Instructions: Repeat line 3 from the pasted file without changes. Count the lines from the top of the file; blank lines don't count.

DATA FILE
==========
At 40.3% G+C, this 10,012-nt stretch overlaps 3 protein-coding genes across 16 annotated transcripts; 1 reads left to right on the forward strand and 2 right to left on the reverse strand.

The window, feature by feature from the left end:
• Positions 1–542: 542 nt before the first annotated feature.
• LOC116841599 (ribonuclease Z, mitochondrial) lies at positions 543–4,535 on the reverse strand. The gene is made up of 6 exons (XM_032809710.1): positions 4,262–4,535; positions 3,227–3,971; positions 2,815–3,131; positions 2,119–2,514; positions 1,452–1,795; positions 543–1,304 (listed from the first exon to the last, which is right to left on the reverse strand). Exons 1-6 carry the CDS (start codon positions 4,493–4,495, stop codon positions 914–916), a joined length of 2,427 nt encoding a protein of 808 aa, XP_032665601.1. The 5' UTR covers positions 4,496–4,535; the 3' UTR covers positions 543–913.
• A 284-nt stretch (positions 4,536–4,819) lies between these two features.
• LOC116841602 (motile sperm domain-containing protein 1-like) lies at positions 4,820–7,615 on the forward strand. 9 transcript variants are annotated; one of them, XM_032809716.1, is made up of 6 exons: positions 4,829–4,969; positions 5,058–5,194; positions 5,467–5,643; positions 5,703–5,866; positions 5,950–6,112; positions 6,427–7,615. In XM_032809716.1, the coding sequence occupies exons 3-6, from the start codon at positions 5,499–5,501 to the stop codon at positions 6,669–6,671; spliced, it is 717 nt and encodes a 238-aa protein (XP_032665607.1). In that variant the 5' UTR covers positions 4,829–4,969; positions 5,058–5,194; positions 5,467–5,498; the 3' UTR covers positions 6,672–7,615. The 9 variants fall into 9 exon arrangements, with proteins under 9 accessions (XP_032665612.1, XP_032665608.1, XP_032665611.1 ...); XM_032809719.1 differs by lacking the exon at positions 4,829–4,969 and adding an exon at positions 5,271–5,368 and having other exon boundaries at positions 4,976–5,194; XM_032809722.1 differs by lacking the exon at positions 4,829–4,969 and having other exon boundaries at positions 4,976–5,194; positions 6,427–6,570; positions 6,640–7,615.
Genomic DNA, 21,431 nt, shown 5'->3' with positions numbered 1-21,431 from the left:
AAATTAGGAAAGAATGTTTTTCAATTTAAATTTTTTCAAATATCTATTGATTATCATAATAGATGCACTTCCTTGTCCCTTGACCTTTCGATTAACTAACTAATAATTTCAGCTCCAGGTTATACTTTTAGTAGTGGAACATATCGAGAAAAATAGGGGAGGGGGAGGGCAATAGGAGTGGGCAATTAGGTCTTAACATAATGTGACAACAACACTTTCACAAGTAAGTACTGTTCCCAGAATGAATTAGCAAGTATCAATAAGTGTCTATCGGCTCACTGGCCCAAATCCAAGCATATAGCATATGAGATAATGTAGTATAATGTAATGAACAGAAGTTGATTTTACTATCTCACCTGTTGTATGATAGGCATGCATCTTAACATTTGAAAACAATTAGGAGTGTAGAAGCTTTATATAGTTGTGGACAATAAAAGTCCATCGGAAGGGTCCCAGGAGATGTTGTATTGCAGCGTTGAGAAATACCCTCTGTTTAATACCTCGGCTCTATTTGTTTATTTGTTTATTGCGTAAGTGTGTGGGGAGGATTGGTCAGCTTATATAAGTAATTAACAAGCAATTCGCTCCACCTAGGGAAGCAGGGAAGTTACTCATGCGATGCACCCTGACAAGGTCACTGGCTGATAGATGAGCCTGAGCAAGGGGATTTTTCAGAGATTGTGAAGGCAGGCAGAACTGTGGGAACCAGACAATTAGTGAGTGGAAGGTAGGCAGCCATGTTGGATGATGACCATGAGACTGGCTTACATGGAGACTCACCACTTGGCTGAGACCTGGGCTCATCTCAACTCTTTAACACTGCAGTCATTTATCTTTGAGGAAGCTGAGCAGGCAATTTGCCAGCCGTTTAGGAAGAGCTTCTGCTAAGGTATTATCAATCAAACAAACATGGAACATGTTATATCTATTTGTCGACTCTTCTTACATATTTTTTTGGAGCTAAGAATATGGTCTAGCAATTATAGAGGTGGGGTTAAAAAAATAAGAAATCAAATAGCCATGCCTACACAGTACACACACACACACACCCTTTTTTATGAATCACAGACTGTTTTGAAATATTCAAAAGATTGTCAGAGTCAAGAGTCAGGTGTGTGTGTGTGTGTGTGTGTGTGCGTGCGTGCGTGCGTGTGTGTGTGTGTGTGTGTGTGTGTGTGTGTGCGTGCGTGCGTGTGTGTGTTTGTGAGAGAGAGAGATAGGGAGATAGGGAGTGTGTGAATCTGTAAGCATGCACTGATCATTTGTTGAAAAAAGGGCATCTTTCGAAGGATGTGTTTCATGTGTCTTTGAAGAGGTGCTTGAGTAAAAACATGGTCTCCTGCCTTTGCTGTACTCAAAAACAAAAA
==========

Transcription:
• Positions 1–542: 542 nt before the first annotated feature.